I certainly understand "maximizing profits" as a business man myself. It is possible to make a fair profit without GOUGING someone.
I loathe the fact there are no other options.

 

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I am sorry that you don't feel that you got good value for your money. Overhauls are expensive, but I have worked in other industries and believe me, our profit margins aren't that good to be considered "gouging" -- watchmakers are not compensated anywhere near Wall St bankers that were mentioned earlier! Overhauls are expesnive, but that is largely due to the amount of labor involved plus the fact that we source original parts from the manufacturer. The watches we are talking about here are investments, and it makes sense to maintain them with factory original parts. An Overhaul service is a painstaking process during which the entire movement of the watch is taken apart, all parts are cleaned or replaced when rusty or worn, every part is lubricated before the watch is reassembled and pressure tested for water resistance. We put a video together to show the amount of work involved in an overhaul here: Breitling Watch Repair - YouTube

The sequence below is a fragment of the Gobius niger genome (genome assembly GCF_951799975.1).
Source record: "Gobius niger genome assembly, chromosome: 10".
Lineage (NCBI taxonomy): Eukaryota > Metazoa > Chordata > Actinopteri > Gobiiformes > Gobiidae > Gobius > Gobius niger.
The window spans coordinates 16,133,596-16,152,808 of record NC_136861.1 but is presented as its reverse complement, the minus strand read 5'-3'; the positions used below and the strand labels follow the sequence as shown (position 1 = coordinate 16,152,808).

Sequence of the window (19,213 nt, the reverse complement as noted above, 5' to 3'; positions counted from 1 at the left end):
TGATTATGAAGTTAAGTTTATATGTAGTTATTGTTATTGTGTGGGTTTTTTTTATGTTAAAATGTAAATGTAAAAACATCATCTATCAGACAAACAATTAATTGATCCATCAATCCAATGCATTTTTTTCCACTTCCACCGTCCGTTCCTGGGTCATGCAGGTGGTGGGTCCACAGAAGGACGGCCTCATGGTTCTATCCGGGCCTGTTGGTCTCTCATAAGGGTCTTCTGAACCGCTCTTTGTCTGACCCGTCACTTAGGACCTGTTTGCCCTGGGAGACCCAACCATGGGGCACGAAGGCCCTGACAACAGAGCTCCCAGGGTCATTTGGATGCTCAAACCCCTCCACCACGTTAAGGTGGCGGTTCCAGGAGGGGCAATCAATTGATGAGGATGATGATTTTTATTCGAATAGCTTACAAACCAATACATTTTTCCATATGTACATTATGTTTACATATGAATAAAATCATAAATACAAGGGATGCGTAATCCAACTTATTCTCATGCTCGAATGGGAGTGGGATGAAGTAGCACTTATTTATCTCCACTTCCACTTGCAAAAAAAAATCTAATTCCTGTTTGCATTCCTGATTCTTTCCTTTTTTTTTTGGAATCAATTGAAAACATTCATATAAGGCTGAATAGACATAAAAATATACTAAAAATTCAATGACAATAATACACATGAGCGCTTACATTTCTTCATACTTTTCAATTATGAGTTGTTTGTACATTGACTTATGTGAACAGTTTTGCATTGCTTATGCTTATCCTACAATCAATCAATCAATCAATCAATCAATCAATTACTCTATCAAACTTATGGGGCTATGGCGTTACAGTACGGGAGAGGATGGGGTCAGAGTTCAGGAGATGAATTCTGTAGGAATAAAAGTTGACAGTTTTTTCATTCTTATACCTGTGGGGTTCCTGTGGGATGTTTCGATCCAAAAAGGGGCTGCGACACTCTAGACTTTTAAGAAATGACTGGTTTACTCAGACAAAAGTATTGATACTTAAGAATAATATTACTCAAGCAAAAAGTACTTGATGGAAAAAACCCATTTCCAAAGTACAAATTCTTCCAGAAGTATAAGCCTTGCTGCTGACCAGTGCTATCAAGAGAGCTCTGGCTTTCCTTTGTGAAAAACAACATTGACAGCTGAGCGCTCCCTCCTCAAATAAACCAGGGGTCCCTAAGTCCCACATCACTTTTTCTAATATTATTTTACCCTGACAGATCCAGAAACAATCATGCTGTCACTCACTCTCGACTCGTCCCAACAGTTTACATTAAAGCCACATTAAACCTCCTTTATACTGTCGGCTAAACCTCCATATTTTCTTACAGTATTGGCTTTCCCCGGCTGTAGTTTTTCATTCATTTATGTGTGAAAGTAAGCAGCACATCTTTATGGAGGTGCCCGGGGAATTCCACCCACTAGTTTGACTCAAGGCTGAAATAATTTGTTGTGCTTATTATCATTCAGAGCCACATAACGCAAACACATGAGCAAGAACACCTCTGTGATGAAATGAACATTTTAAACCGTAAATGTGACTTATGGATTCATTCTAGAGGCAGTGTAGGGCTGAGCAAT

Again, my apologies that you do not feel that you had to spend more than you wanted to on your watch repair, but please know that we are not in the business of taking advantage of customers. Our watchmakers give their best judgment into what is wrong with the watch when they examine it, and we provide free estimates and free return shipping when the customer does not approve the estimate. Let me know if you are interested in discussing your situation peronally and we can talk offline.

Thanks for listening.




That is correct. I knew what I was getting into, with no other option.
However, I look at this specific example as "taking unfair advantage".
I certainly understand "maximizing profits" as a business man myself. It is possible to make a fair profit without GOUGING someone.
I loathe the fact there are no other options.

 

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Overhauls are expensive, but I have worked in other industries and believe me, our profit margins aren't that good to be considered "gouging" -- watchmakers are not compensated anywhere near Wall St bankers that were mentioned earlier!
And why should watchmakers be well paid? You know that the pretty certificate that your watchmaker shows in the video is the result of a three way arrangement between him, Breitling and the store. Should any party pull out, that certificate becomes an invalid piece of trash. So you don't necessarily need to pay your watchmaker what he is worth. You know that if he ever left he would not have access to the genuine parts and couldn't compete with you. This is a great arrangement for you in three ways. You have a captive labor force with limited outside opportunities, it virtually eliminates outside competition and allows you to charge as much as you want.